How Open Sobbing Ruins Acting (for me)

Tonight, I watched The Descendants, an interesting film featuring George Clooney as the “back up Dad” trying to hold his family together as his wife lies dying in a hospital after a tragic boating accident.  It’s a relatively strong film that’s well-acted and emotionally packed.

Except for one moment.

There’s a scene about one-third into the film where a family friend receives unexpectedly heartbreaking news… and she immediately bursts into open weeping.  Immediately.  Without hesitation.  IMMEDIATELY.

::sigh::

I don’t buy it and I never will.

I just don’t buy that human emotion can swing that quickly.  There are circumstances when the energy of a location, like a courtroom, is so charged that an emotional outburst holds ground.  Generally, however, there must be a transient place between the receipt of shocking news and its interpretation.  This can take the form of almost any other emotion: denial, bargaining, waiting for the punchline, ANYTHING.  Anything but the open, guttural, ugly cry that usually involves at least one hand covering the mouth.

The interest for me, as an audience member, is in the conflict of the soul.  The fight within.  The desire to control the emotion, to remember the boundaries.  To remember the OBSTACLE.  The character wants to sob, yet the timing, the people, or the place are inappropriate.  Or even more interesting – the tears won’t come.

A tear in the eye is worth ten on the cheek.

Unless you’re doing Chekhov.  Then weep away.  But only once.

2 thoughts on “How Open Sobbing Ruins Acting (for me)

  1. Hmmm.
    (I haven’t seen The Descendants, but…)
    Begging your leave to disagree, milady. I think that any person that has “tripped the boards” would agree with your sentiment. Control, poise, searching the moment for its “gravity”, all of these are things that I think an actor (on stage) would hope for, because those actions/reactions bear such great power when you are in the presence of an unknowing audience.

    I’ve heard terrible news before, and I’ve openly wept. I’ve heard wonderful news, and openly wept. My initial reaction was not to hope that I could control what I was feeling at that moment, it was (what I believe to be) an honest and immediate reaction. I think it’s jarring to see in a movie, because we don’t want to see it. It is unattractive. It is maudlin. It is life, sometimes.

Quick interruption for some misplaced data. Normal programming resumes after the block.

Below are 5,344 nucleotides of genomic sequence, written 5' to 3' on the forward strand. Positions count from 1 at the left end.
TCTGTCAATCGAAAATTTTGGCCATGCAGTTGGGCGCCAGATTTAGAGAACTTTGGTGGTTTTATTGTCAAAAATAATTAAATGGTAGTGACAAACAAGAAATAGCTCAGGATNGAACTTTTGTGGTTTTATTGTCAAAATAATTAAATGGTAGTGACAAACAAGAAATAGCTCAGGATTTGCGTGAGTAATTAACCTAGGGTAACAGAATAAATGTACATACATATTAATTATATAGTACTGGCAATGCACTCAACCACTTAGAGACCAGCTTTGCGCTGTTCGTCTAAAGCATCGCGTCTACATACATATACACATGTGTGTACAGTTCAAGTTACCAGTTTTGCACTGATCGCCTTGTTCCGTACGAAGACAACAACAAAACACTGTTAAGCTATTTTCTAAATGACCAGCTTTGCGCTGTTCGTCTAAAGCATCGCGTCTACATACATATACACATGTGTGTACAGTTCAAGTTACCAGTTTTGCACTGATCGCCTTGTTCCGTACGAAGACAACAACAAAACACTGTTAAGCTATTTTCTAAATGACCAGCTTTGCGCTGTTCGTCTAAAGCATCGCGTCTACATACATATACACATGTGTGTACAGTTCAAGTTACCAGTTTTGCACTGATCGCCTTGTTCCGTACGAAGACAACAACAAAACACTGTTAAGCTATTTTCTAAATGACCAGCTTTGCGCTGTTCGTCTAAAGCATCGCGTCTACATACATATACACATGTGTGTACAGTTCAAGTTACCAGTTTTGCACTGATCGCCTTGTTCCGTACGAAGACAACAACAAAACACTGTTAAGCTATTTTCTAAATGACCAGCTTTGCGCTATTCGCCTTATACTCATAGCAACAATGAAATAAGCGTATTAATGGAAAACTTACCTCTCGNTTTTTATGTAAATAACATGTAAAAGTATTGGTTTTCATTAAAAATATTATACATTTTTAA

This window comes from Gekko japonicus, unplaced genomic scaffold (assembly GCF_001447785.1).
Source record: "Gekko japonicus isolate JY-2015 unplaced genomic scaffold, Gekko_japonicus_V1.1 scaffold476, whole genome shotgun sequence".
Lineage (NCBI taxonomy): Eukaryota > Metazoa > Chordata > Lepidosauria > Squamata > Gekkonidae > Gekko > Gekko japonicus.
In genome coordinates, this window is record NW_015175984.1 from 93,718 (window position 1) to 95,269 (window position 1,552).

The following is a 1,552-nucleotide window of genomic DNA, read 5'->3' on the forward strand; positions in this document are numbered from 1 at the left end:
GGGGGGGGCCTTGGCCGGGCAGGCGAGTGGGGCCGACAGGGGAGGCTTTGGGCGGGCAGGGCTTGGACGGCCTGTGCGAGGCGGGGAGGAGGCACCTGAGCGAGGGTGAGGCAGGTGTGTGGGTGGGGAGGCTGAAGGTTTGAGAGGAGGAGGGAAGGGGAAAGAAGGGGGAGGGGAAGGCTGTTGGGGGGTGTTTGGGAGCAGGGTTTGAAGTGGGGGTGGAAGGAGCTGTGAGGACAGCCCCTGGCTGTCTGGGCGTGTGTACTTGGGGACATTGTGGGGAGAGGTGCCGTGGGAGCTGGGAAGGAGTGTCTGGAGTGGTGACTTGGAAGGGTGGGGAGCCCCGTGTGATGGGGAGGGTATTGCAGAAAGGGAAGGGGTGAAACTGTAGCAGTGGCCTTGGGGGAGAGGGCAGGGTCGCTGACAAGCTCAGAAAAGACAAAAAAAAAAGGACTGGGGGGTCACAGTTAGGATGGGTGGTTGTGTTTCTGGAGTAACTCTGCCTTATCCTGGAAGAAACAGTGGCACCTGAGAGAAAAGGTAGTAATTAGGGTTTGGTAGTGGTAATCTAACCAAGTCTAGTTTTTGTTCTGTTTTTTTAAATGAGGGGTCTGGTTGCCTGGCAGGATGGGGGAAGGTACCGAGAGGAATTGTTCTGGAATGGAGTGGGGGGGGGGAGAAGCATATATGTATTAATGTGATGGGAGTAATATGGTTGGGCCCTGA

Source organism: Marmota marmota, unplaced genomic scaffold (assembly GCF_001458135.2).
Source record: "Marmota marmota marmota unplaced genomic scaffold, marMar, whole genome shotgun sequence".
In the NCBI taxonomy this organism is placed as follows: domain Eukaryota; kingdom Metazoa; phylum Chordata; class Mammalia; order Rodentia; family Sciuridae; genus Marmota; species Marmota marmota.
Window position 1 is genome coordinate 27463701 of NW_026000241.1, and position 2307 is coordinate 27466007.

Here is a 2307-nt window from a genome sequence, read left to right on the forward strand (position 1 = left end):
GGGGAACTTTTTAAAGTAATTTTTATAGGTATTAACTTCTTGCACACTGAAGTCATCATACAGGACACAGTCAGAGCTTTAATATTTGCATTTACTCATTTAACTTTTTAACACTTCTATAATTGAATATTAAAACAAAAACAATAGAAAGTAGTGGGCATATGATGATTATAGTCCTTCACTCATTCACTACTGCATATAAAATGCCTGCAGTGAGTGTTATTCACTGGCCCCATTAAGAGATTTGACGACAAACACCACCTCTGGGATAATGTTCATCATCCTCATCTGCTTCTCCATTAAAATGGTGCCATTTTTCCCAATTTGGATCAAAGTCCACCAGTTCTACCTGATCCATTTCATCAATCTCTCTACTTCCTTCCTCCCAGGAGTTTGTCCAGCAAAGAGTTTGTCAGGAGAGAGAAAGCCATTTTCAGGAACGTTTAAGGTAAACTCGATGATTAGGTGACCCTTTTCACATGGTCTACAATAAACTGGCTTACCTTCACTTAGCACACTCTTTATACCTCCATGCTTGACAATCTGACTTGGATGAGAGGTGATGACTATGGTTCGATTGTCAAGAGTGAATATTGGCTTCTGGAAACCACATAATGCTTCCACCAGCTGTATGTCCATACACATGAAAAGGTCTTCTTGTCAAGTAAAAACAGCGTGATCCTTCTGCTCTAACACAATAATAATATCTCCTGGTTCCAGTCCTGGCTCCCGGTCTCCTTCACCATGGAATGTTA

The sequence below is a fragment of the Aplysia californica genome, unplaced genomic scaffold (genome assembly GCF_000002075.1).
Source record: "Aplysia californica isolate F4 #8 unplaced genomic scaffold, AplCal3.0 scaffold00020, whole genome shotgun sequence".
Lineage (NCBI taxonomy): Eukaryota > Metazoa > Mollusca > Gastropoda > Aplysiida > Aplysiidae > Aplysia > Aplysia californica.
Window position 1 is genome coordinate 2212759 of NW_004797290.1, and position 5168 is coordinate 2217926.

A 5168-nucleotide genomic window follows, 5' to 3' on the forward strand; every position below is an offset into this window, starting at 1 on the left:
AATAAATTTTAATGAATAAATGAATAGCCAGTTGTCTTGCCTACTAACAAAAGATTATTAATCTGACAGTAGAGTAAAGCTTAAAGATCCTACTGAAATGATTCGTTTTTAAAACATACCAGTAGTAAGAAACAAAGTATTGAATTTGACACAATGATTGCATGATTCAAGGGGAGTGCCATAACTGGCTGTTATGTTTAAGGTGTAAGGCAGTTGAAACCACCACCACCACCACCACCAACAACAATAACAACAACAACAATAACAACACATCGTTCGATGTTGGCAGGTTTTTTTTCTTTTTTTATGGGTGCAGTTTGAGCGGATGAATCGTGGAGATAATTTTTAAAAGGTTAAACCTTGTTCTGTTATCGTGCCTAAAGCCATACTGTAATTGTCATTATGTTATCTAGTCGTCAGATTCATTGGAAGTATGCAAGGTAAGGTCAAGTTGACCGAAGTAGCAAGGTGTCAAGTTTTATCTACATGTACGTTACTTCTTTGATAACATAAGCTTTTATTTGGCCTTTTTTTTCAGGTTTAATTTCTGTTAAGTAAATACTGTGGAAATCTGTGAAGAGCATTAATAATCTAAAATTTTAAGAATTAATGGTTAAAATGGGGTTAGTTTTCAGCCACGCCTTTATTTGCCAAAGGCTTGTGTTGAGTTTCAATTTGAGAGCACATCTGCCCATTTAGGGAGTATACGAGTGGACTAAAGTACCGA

Don’t get me wrong, Lady Baker. You know me, I’m a sucker for holding the moment. But I think that in those rare, truly heartbreaking moments of action in the human heart, what your eyes do, and what your brain tells you to do are the most honest reactions filmmakers can hope for.

    Ps. She could have also been forced to do that. Directors can make actors do anything. Anything…Use your power wisely.

  2. No, you may not disagree! (openly weeps)

    I hear what you are saying, and I’m all for true, honest reactions. Perhaps a ban on all weeping is too strong. I just ask for the little (it can be so tiny!) moment between the unknowing and the knowing. The transition doesn’t have to be milked. But there has to be something, yes?

    For example, I saw a play a while back where several characters entered the stage to discover the dead body of a beloved, only to jump straight to emotion without some sort of moment of putting the pieces together. I assume there would be a variance of reactions to such a particular scene but it just turned into weeping and gnashing of teeth. They emoted so much, the audience really didn’t need to do any work. Where was the crack in the planet?

    In truth, I hardly ever blame actors for the faults of a production. No one can recognize the stink of bad direction better than a director!

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